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hivoltage (Electrical) (OP)
12 Nov 03 7:07
Good Morning to everybody,

I noticed that in the US the only Faulted Circuit indicators available on the market are Single-Phase type that are installed on each of the Medium Voltage overhead cables using a hot stick.
On the other hand common practice in Europe is to use three-phase pole-mounted fault indicators, which are sensitive to the magnetic field created by the residual current and are safely installed some metres below conductors.

Can anybody explain to me the reason for such a different practice?

Does it have to do with Standards and Regulations or just with different grounding systems?

Are there specific reasons why it would not be possible to use  three-phase residual current detectors in the US?

Thank you for your valuable help!
Helpful Member!  Bung (Electrical)
13 Nov 03 21:17
The pole mounted types don't work too well when there are multiple circuits on the pole.  They also seem to be more prone to false operation - they are trickier to set up properly, and have to be much more sensitive (being so far from the line).  We have used both , and have recently changed from pole mounted to conductor mounted devices (as much for cost and other reasons as anything else).

Bung
Life is non-linear...

hivoltage (Electrical) (OP)
17 Nov 03 4:51
Thank you Bung,
it seems that reasons are based more on customers experience, rather than on regulations or standards.
But now I wonder why in Europe you can find a totally different situation:
Conductor mounted devices are very seldom used, while pole-mounted devices are much more common.
I can hardly believe that a continent-wide preferred practice is for an overall worse solution.
There must be something more:
Is it possible that in Europe, maybe, there are vendors of better performing pole-mounted equipments?
Is it possible that differences in network arrangement between US and EU make pole-mounted devices more suitable or effective?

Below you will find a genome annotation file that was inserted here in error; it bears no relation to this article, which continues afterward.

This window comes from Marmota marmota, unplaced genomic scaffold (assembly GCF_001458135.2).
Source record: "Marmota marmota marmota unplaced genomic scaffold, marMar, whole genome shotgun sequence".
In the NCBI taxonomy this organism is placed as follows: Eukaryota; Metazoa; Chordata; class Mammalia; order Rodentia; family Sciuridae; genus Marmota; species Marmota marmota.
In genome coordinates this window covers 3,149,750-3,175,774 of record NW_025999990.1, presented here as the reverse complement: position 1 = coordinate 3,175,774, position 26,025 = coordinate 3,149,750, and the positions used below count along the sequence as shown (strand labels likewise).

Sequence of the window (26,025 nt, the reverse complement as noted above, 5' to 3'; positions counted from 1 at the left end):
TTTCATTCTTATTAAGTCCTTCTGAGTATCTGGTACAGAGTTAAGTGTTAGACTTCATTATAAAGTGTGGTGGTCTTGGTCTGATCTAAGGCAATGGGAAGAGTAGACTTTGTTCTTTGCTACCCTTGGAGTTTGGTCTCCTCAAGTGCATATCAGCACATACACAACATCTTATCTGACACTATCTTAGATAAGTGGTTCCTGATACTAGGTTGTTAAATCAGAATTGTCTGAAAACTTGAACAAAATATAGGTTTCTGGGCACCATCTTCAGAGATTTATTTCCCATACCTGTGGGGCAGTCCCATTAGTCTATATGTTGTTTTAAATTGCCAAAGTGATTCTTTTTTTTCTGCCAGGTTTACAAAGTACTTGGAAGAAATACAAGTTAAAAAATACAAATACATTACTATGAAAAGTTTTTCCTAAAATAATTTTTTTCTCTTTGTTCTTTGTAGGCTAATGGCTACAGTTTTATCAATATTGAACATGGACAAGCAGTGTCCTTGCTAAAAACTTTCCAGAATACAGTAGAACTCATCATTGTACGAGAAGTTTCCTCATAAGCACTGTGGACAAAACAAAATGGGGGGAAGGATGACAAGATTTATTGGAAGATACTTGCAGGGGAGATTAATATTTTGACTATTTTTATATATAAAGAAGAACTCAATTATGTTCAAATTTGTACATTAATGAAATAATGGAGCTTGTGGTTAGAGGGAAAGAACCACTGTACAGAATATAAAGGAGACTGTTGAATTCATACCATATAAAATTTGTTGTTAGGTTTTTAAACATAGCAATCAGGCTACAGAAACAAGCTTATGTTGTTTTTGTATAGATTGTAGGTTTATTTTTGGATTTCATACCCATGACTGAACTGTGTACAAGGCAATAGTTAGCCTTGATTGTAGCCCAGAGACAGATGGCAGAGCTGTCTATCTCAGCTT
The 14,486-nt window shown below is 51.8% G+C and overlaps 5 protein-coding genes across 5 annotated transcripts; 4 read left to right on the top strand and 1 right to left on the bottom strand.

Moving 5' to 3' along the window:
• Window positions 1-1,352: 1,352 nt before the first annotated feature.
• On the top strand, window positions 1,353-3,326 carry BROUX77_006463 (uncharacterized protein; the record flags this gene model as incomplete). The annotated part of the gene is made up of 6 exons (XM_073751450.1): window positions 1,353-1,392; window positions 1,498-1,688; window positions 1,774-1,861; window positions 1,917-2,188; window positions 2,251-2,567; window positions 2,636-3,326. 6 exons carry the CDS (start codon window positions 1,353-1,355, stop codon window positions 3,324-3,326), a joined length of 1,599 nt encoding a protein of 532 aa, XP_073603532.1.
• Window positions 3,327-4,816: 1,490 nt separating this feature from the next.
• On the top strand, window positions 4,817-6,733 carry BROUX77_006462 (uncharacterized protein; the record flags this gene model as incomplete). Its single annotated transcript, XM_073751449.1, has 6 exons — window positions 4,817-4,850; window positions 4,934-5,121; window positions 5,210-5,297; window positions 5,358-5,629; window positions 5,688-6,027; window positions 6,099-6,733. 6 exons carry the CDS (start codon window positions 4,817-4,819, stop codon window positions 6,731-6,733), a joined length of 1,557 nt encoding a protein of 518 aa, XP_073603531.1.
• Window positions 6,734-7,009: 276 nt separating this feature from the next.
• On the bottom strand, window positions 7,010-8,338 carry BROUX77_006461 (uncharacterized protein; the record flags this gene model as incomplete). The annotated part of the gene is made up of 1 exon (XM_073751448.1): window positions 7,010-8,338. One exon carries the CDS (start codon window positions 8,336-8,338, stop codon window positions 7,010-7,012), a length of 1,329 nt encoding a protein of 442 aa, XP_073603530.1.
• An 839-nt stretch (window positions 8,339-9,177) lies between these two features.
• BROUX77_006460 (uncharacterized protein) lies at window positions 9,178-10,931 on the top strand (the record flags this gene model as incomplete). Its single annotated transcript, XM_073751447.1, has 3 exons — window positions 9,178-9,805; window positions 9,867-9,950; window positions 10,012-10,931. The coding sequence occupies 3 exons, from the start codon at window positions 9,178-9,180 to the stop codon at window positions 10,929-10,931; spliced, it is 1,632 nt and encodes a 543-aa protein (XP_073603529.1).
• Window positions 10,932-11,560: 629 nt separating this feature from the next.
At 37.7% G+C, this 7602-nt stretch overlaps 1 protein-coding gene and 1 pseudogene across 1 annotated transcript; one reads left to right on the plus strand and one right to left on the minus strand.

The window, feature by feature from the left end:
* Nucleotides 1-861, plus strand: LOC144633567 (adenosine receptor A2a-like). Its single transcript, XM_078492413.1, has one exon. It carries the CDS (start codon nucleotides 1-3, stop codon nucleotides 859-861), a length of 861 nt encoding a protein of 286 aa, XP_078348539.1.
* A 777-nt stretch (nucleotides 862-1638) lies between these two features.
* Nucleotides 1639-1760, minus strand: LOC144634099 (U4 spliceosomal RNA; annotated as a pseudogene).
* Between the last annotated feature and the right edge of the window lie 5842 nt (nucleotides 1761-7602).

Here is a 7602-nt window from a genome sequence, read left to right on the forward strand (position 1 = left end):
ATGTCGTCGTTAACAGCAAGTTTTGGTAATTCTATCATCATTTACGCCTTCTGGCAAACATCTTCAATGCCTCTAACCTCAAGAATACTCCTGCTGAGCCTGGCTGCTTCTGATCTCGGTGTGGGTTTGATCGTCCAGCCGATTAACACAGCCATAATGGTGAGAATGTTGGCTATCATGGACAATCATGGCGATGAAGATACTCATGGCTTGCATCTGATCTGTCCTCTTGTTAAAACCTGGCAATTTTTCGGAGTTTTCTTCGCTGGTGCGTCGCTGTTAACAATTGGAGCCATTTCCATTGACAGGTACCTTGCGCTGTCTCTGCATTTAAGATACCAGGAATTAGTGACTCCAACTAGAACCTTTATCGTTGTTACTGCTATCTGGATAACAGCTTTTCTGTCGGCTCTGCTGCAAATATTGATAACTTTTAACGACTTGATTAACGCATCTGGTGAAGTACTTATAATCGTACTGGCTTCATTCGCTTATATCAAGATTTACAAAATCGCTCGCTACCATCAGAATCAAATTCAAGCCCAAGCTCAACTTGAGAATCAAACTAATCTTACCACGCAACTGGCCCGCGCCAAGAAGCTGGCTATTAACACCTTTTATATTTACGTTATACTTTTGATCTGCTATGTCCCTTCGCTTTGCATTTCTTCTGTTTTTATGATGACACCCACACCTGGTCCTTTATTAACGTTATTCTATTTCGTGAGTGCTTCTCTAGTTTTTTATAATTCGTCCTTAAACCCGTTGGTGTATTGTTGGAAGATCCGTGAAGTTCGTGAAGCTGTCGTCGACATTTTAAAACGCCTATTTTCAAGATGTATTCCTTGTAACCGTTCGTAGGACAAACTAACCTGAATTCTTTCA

Thank you again

Hivoltage
jbartos (Electrical)
23 Nov 03 14:14
Suggestion: There appears to be a wider variety of transmission poles or towers in USA. Plus Bung mentioned inherent shortcoming of pole mounted fault indicators adds to the application problem.
stevenal (Electrical)
24 Nov 03 11:33
hivolt

The answer to your question is in it. "On the other hand common practice in Europe is to use three-phase pole-mounted fault indicators, which are sensitive to the magnetic field created by the residual current and are safely installed some metres below conductors."

US distribution systems are usually 4-wire multi-grounded neutral systems feeding unbalanced loads. Residual current is present during normal conditions.
polyphase (Electrical)
24 Nov 03 14:32
Here is another guess at a possible reason.  The phrase "safely installed some metres below conductors" implies a difference in the work practices necessary to install the two types.  One requiring hot line work and the other being less hazardeous.  Also there is the quanity issue of one device versus three.  I can not compare the purchase prices of the two types, but it could also be a factor.

hivoltage (Electrical) (OP)
1 Dec 03 5:04
Thank you Stevenal.
Just a remark: if distribution systems in the US are 4-wire multi-grounded, this means that residual current resulting from unbalanced loads is shared between neutral conductor and earth, isn' t it?
I suppose that the neutral conductor impedance is normally much smaller than earth impedance, so that residual current should be carried by the neutral conductor and not by earth.
This would make it possible to use three-phase fault indicators, with the additional advantage of detecting possible broken neutral wire.

What do you think about this?
Helpful Member!  jghrist (Electrical)
1 Dec 03 11:12
The current will split between the neutral and the earth.  More will flow in the neutral close to the fault, with some current flowing from the neutral into the earth at each pole ground.  After a few spans, the current in the neutral will become more or less constant.  Close to the source substation, some of the ground current will flow from the earth back into the neutral through the pole grounds.  

Using the SES FDIST program, I calculate the following for a 1000 A line-end Ø-grd fault on a 5-mile distribution line with 40-ohm pole grounds every 200 feet, a 5-ohm substation ground grid resistance, a 3/0 ACSR neutral, and 100 ohm-m soil resistivity:

Current in neutral in first span (at station) - 750 A
Current in 10th span - 500 A
Current in 30th thru 90th spans - 350 A
Current in 120th span - 600 A
Current in last span - 900 A
hivoltage (Electrical) (OP)
2 Dec 03 4:18
I see.
It seems that you are using the sky wire as a neutral conductor, isn't it?
And in addition, as Jghrist has shown (thank you for your contribution!), somewhere along the line, earth current may be even higher than neutral current.
This makes 3Ø fault indicators difficult to use because of the variable share between neutral current (balanced by the sensor) and earth current (not balanced by the sensor).
This seems to be a major drawback of this kind of indicators, at least for this application.
But ... is this medium voltage network configuration the only one used in the US?
Does anybody know where I could find on the web a survey of medium voltage network arrangements in North America, including grounding practice, tower configurations, etc.?
Thank you in advance!

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